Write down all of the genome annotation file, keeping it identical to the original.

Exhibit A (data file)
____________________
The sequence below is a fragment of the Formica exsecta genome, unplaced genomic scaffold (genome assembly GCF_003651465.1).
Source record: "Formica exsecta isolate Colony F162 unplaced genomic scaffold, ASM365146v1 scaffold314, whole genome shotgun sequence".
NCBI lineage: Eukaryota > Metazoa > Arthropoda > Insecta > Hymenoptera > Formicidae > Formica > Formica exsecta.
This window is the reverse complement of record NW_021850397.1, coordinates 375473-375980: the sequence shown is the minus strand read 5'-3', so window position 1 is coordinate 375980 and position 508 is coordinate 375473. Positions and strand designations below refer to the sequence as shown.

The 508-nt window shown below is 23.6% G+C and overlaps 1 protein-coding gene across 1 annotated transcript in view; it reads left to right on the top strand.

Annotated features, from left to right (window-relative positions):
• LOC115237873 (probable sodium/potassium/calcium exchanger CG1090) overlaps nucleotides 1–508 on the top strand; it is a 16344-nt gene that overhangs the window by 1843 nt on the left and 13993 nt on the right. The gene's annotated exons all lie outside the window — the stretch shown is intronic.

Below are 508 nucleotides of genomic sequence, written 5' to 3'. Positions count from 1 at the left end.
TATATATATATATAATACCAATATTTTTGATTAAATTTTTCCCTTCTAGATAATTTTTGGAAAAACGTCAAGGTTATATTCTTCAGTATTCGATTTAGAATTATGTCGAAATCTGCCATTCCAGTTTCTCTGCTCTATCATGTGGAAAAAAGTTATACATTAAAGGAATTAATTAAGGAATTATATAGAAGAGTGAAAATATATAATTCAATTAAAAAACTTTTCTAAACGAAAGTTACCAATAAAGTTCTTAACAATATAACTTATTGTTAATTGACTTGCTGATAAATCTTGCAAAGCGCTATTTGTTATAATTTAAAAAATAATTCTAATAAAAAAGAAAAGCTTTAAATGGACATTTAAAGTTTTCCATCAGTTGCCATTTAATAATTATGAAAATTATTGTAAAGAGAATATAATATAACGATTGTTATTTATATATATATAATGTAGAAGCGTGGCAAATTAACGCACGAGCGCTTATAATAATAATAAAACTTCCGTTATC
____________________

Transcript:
The sequence below is a fragment of the Formica exsecta genome, unplaced genomic scaffold (genome assembly GCF_003651465.1).
Source record: "Formica exsecta isolate Colony F162 unplaced genomic scaffold, ASM365146v1 scaffold314, whole genome shotgun sequence".
NCBI lineage: Eukaryota > Metazoa > Arthropoda > Insecta > Hymenoptera > Formicidae > Formica > Formica exsecta.
This window is the reverse complement of record NW_021850397.1, coordinates 375473-375980: the sequence shown is the minus strand read 5'-3', so window position 1 is coordinate 375980 and position 508 is coordinate 375473. Positions and strand designations below refer to the sequence as shown.

The 508-nt window shown below is 23.6% G+C and overlaps 1 protein-coding gene across 1 annotated transcript in view; it reads left to right on the top strand.

Annotated features, from left to right (window-relative positions):
• LOC115237873 (probable sodium/potassium/calcium exchanger CG1090) overlaps nucleotides 1–508 on the top strand; it is a 16344-nt gene that overhangs the window by 1843 nt on the left and 13993 nt on the right. The gene's annotated exons all lie outside the window — the stretch shown is intronic.

Below are 508 nucleotides of genomic sequence, written 5' to 3'. Positions count from 1 at the left end.
TATATATATATATAATACCAATATTTTTGATTAAATTTTTCCCTTCTAGATAATTTTTGGAAAAACGTCAAGGTTATATTCTTCAGTATTCGATTTAGAATTATGTCGAAATCTGCCATTCCAGTTTCTCTGCTCTATCATGTGGAAAAAAGTTATACATTAAAGGAATTAATTAAGGAATTATATAGAAGAGTGAAAATATATAATTCAATTAAAAAACTTTTCTAAACGAAAGTTACCAATAAAGTTCTTAACAATATAACTTATTGTTAATTGACTTGCTGATAAATCTTGCAAAGCGCTATTTGTTATAATTTAAAAAATAATTCTAATAAAAAAGAAAAGCTTTAAATGGACATTTAAAGTTTTCCATCAGTTGCCATTTAATAATTATGAAAATTATTGTAAAGAGAATATAATATAACGATTGTTATTTATATATATATAATGTAGAAGCGTGGCAAATTAACGCACGAGCGCTTATAATAATAATAAAACTTCCGTTATC